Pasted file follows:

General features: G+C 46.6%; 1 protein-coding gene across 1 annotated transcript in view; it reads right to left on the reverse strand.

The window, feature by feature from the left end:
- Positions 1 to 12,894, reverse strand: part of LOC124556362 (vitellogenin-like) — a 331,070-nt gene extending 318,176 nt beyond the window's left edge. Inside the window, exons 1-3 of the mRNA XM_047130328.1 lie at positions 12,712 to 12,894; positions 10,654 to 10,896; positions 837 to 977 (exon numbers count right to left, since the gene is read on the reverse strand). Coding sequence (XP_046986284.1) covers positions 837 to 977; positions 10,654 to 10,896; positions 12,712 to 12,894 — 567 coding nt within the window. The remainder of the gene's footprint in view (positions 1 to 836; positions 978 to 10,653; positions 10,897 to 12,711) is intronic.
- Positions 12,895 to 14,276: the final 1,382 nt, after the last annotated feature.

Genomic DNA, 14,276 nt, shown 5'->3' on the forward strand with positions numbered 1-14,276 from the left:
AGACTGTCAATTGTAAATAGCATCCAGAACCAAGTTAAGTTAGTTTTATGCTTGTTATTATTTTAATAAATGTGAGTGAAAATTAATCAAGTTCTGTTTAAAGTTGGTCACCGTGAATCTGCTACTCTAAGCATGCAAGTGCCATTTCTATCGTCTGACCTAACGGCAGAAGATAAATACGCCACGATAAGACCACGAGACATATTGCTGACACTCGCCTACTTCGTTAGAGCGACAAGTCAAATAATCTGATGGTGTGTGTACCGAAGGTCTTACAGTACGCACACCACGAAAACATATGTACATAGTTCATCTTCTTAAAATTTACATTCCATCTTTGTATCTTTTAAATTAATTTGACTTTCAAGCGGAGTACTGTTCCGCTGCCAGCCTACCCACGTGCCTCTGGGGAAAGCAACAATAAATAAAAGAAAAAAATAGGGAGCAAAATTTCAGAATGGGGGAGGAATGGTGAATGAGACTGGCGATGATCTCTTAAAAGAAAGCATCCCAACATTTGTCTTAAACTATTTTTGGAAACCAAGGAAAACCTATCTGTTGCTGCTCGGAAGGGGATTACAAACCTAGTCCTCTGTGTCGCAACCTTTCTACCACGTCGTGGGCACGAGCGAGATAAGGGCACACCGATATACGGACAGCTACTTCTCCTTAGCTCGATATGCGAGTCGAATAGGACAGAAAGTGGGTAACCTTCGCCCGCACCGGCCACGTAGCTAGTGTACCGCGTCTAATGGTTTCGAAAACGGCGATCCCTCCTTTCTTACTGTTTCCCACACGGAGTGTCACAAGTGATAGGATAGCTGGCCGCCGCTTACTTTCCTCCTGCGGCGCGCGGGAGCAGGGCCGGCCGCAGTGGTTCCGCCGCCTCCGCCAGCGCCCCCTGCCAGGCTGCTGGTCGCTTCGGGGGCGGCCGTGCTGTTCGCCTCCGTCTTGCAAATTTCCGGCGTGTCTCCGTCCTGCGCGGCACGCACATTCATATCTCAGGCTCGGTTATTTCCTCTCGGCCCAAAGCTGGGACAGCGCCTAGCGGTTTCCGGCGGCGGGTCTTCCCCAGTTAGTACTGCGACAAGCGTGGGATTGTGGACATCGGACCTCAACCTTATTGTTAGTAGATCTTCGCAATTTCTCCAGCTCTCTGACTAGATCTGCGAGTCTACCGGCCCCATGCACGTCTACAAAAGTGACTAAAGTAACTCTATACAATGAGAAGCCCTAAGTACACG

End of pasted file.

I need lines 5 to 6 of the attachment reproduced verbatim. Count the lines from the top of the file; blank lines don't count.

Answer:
Genomic DNA, 14,276 nt, shown 5'->3' on the forward strand with positions numbered 1-14,276 from the left:
AGACTGTCAATTGTAAATAGCATCCAGAACCAAGTTAAGTTAGTTTTATGCTTGTTATTATTTTAATAAATGTGAGTGAAAATTAATCAAGTTCTGTTTAAAGTTGGTCACCGTGAATCTGCTACTCTAAGCATGCAAGTGCCATTTCTATCGTCTGACCTAACGGCAGAAGATAAATACGCCACGATAAGACCACGAGACATATTGCTGACACTCGCCTACTTCGTTAGAGCGACAAGTCAAATAATCTGATGGTGTGTGTACCGAAGGTCTTACAGTACGCACACCACGAAAACATATGTACATAGTTCATCTTCTTAAAATTTACATTCCATCTTTGTATCTTTTAAATTAATTTGACTTTCAAGCGGAGTACTGTTCCGCTGCCAGCCTACCCACGTGCCTCTGGGGAAAGCAACAATAAATAAAAGAAAAAAATAGGGAGCAAAATTTCAGAATGGGGGAGGAATGGTGAATGAGACTGGCGATGATCTCTTAAAAGAAAGCATCCCAACATTTGTCTTAAACTATTTTTGGAAACCAAGGAAAACCTATCTGTTGCTGCTCGGAAGGGGATTACAAACCTAGTCCTCTGTGTCGCAACCTTTCTACCACGTCGTGGGCACGAGCGAGATAAGGGCACACCGATATACGGACAGCTACTTCTCCTTAGCTCGATATGCGAGTCGAATAGGACAGAAAGTGGGTAACCTTCGCCCGCACCGGCCACGTAGCTAGTGTACCGCGTCTAATGGTTTCGAAAACGGCGATCCCTCCTTTCTTACTGTTTCCCACACGGAGTGTCACAAGTGATAGGATAGCTGGCCGCCGCTTACTTTCCTCCTGCGGCGCGCGGGAGCAGGGCCGGCCGCAGTGGTTCCGCCGCCTCCGCCAGCGCCCCCTGCCAGGCTGCTGGTCGCTTCGGGGGCGGCCGTGCTGTTCGCCTCCGTCTTGCAAATTTCCGGCGTGTCTCCGTCCTGCGCGGCACGCACATTCATATCTCAGGCTCGGTTATTTCCTCTCGGCCCAAAGCTGGGACAGCGCCTAGCGGTTTCCGGCGGCGGGTCTTCCCCAGTTAGTACTGCGACAAGCGTGGGATTGTGGACATCGGACCTCAACCTTATTGTTAGTAGATCTTCGCAATTTCTCCAGCTCTCTGACTAGATCTGCGAGTCTACCGGCCCCATGCACGTCTACAAAAGTGACTAAAGTAACTCTATACAATGAGAAGCCCTAAGTACACG